The story follows their mission to claim back what is rightfully theirs, and that’s what the long road to recovery is like. There are dark forces and enemies to contend with on the way, steep and treacherous paths to navigate, many perils, threats and dangers to overcome – some that seem impossible to escape from – and countless twists and turns that throw up great challenges and battles.
Let’s go back to Gollum for a moment. He’s one of my favourite characters in any book or film – a disturbed creature, possessed by the power of a ring, in turn both playful and vicious, perky and tortured.
Everything the wretched creature does is accompanied by his own running commentary, and that’s where he reminds me most of myself. His head is full of conflicting thoughts and moods in a constantly shifting power struggle. Even now I am much better, there are times I find myself caught up in a Gollum-like argument with myself – often in the morning, and most commonly in my own company. The dark powers and over-thinking can take over for a while, but, like invading orcs, hungry trolls or sly goblins, they can be overcome.
And then there’s Bilbo Baggins, our unlikely little hero, plucked from his cosy home to go on a great adventure, which will change his life – and Bilbo himself – forever.
Maybe I’m a bit like Bilbo and the dwarves myself. Rather them than Gollum, anyway. Life now is about rediscovering what depression clouded or took away, and it’s about discovering new things.
It’s been an unexpected journey, but one I am determined to learn from.
If you’ve been missing extreme sports like ski cross, slopestyle and snowboard halfpipe since the Winter Olympics finished, here’s something you might enjoy.
These ten new sports – yet to be formally approved by the Olympic Committee but it’s surely only a matter of time – are well established on the children’s extreme sports scene, but have not hit the mainstream until now.
Could your toddler win gold? Is your baby a future Olympian? Is your five-year-old on the way to sporting greatness? Find out with this guide to ten new events that will have you on the edge of your seat.
There are medals in several categories of food splatting, awarded for distance, coverage (of people, carpet, walls and furniture) and quality of mess created (is the resultant staining beyond the capability of all good stain removers?).
A favourite among younger competitors, this event pits infants against each other in a bid to keep a judging panel awake for as many hours as possible. The judges will be looking for a combination of extended periods of awakeness and shorter bursts of sleep interruption. The first child to cause a judge to sob, scream or collapse is the winner.
An extremely popular event, which is likely to prove highly competitive. Contestants will be judged on the volume of tears and wailing, the duration and persistence of the tantrum, and on physical manoeuvres such as the face-first lunge onto a bed, chair or floor. Bonus points are awarded to the child whose tantrum is most irrational.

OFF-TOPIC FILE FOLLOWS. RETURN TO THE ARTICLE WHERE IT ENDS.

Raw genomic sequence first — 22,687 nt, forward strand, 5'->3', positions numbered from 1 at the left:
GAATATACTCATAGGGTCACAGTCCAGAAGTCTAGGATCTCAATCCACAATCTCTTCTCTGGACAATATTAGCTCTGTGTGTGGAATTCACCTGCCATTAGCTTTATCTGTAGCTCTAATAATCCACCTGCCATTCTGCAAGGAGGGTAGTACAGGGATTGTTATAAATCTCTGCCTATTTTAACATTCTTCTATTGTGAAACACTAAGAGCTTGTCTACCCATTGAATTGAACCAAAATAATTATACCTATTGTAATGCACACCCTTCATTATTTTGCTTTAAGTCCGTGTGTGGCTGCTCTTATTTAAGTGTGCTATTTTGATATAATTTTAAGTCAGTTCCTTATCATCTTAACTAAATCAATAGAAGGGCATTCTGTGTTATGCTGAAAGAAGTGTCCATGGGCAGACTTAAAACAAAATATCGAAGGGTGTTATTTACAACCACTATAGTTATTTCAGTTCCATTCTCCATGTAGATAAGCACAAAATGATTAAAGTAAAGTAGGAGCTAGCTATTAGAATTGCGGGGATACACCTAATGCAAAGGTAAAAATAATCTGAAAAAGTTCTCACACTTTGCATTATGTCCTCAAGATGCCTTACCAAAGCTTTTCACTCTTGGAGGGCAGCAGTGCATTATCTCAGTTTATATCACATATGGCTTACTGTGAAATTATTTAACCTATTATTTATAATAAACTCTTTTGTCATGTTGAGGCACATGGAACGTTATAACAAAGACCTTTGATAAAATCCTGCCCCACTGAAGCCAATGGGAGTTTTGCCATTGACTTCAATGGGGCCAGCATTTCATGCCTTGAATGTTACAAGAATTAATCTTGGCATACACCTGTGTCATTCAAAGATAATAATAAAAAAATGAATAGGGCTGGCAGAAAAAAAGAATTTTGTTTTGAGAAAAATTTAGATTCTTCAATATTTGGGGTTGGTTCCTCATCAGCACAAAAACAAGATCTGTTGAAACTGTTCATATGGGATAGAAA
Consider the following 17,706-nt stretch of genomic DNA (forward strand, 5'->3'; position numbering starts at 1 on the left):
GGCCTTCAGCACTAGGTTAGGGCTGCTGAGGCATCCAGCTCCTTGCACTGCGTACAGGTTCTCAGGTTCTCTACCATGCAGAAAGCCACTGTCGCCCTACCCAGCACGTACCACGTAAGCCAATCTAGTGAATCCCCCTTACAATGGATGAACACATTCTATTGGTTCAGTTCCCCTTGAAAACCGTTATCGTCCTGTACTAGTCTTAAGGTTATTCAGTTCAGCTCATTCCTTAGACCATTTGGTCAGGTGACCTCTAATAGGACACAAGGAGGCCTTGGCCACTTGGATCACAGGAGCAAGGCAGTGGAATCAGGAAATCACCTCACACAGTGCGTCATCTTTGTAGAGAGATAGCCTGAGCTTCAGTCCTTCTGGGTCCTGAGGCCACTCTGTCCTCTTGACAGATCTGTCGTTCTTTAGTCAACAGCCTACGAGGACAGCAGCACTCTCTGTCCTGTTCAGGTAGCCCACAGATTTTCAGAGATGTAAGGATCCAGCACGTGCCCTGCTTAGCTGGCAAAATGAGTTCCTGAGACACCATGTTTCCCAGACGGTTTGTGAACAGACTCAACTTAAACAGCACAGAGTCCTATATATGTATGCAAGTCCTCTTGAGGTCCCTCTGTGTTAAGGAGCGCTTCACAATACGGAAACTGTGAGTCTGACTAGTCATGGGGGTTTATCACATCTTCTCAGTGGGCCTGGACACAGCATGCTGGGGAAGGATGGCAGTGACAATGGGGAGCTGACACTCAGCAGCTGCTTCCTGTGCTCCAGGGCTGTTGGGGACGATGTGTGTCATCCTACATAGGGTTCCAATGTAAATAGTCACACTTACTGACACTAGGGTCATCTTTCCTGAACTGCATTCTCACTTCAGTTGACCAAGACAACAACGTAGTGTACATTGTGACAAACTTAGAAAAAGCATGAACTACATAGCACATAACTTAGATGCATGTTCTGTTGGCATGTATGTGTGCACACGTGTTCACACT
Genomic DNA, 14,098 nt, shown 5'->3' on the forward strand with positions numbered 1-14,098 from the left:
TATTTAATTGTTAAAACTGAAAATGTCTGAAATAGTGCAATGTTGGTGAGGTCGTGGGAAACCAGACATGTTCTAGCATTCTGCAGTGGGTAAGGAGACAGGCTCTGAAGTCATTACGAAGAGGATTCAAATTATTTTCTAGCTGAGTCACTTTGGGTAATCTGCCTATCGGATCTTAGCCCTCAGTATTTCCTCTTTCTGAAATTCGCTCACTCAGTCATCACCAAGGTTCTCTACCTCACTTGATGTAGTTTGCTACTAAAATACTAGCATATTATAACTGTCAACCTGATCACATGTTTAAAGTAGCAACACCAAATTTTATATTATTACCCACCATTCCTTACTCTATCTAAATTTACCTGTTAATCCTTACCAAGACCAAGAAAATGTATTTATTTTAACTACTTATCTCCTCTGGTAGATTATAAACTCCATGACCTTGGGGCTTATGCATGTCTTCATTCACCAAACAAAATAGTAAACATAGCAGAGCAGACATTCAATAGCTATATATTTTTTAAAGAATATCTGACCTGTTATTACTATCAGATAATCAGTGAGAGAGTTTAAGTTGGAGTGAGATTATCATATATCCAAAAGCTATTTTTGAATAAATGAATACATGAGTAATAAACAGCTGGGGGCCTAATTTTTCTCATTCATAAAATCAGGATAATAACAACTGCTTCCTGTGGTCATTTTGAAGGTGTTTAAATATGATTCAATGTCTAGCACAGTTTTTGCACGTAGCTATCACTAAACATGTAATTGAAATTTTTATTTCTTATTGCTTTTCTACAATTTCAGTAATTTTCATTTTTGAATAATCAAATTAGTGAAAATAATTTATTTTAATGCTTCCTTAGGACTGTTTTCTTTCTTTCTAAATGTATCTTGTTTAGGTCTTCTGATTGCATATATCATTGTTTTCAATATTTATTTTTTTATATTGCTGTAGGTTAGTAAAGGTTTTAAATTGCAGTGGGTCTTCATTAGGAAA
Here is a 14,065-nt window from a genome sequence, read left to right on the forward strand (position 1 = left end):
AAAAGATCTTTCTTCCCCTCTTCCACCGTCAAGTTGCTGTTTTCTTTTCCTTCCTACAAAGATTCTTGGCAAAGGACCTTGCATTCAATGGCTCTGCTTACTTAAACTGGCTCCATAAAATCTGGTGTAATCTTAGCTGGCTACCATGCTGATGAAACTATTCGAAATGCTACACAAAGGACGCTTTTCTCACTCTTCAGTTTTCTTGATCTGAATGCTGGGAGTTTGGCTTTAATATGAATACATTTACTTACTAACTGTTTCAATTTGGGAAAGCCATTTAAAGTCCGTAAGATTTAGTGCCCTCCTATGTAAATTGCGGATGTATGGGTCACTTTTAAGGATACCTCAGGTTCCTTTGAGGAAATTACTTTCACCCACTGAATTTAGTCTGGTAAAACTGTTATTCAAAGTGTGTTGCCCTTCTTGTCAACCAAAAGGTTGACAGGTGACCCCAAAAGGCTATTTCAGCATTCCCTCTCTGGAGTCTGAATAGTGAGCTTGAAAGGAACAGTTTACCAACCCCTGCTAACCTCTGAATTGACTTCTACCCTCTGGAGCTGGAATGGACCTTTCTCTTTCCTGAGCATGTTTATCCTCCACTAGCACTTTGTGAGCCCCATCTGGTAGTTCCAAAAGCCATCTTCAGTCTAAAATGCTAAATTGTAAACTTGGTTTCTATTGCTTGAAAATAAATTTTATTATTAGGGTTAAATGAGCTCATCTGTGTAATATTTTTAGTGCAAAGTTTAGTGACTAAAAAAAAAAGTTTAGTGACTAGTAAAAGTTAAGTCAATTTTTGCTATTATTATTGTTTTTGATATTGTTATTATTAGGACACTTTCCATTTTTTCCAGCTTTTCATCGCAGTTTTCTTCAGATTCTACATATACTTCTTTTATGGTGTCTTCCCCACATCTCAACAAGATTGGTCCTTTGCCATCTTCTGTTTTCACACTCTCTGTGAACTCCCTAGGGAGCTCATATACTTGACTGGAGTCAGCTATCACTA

This fiercely fought sport sees children begging, harassing, haggling and haranguing for a range of items, starting at worthless plastic tat and working up through ‘Stuff seen in advert breaks on telly’ to something completely unattainable, like a fairy castle. Attempts to ban ‘puppy dog eyes’ have proved futile.
Another multi-disciplinary event, in which children must devise cunning ways of delaying bedtime, going to school, leaving playgrounds and finishing meals.
Inappropriate talk of poo
Children love to talk, joke and sing about poo, and it’s never more entertaining than when discussed in an inappropriate setting (a café, for example) or with the wrong people. In this event, kids score points for embarrassing their parents and upsetting guests and bystanders with loud, graphic and inventive descriptions of – and/or songs about – poo.
Doing a runner
A sport that requires daring and stamina. Competitors have to run as far away as they can when called by a parent, and can win extra points by dashing out of doors into a dangerous environment, like a busy main road.
It’s extreme, it’s perilous and it’s one of the most celebrated of children’s sports. Olympic wee dancing glory awaits the contender who can jig, wiggle and hop most frenziedly without actually wetting themselves.
The kids who make it onto the Olympic podium in this sport will be those who can most convincingly and consistently deny having heard a clear instruction.
Gangnam Style dancing
Children are now born knowing Gangnam Style, and get frequent opportunities to perfect their dance techniques at parties and school discos. The winners will be those who show greatest enthusiasm, have the reddest and sweatiest faces, and deliver the loudest cry of ‘Heeeeeey, sexy lady’.
Coming off antidepressants has been like taking the stabilisers off a bike.
There have been wobbles – big at first, but smaller as I’ve got used to it – and numerous doubts and crises of confidence, but, through persistence and the passing of time, I’ve done it.
Three months ago, I took my last dose of Citalopram – my constant companion since early 2010.